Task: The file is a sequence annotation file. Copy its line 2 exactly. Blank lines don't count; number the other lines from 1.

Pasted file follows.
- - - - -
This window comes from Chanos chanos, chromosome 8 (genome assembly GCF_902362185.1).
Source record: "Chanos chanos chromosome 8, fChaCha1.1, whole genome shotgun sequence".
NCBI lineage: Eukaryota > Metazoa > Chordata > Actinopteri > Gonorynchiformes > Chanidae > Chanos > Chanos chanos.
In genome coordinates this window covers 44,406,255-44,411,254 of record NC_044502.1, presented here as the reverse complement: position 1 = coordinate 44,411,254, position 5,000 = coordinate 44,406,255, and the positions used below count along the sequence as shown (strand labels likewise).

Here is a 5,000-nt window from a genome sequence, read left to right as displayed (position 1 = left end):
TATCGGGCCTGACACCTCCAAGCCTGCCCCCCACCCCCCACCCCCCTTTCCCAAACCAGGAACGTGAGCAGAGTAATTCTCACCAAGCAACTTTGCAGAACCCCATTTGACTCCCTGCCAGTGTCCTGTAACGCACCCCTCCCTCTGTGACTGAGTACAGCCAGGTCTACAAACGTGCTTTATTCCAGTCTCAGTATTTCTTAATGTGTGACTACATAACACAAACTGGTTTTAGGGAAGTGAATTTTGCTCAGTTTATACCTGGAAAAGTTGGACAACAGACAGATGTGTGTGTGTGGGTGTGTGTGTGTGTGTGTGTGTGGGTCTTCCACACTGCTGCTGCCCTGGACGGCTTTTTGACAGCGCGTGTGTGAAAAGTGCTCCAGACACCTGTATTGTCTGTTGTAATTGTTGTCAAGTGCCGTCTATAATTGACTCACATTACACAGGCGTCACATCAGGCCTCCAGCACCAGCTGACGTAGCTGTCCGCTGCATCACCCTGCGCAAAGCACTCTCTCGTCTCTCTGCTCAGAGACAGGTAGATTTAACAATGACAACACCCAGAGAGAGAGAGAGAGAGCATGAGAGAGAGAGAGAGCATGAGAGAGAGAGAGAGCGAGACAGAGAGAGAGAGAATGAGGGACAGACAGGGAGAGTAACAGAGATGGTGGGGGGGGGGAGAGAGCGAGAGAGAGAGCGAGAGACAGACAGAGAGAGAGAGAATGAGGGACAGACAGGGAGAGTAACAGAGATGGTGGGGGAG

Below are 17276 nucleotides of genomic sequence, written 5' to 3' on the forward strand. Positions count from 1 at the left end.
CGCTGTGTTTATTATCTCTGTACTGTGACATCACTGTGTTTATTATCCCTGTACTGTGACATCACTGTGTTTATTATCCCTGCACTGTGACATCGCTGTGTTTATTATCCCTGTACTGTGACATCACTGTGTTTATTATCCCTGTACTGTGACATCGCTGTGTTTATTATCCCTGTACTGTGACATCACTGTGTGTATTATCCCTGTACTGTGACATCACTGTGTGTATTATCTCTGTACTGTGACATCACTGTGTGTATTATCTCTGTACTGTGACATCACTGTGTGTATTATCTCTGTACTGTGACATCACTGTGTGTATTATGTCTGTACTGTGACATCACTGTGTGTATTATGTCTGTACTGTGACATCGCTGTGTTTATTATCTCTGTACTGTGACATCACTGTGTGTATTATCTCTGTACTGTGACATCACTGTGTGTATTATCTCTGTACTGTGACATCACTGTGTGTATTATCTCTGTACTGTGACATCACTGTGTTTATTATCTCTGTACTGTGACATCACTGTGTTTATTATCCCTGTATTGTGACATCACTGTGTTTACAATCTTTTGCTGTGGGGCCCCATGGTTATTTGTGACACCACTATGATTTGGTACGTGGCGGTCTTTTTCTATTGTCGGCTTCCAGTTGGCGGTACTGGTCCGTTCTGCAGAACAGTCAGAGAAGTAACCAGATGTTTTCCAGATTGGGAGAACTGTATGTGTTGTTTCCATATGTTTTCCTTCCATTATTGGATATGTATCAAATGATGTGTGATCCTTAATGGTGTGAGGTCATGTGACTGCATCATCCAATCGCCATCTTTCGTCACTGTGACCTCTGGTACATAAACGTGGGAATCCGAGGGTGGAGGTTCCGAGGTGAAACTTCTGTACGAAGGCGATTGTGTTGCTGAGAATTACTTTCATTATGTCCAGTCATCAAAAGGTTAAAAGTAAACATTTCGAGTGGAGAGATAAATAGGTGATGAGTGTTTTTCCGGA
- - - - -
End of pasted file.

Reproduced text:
Source record: "Chanos chanos chromosome 8, fChaCha1.1, whole genome shotgun sequence".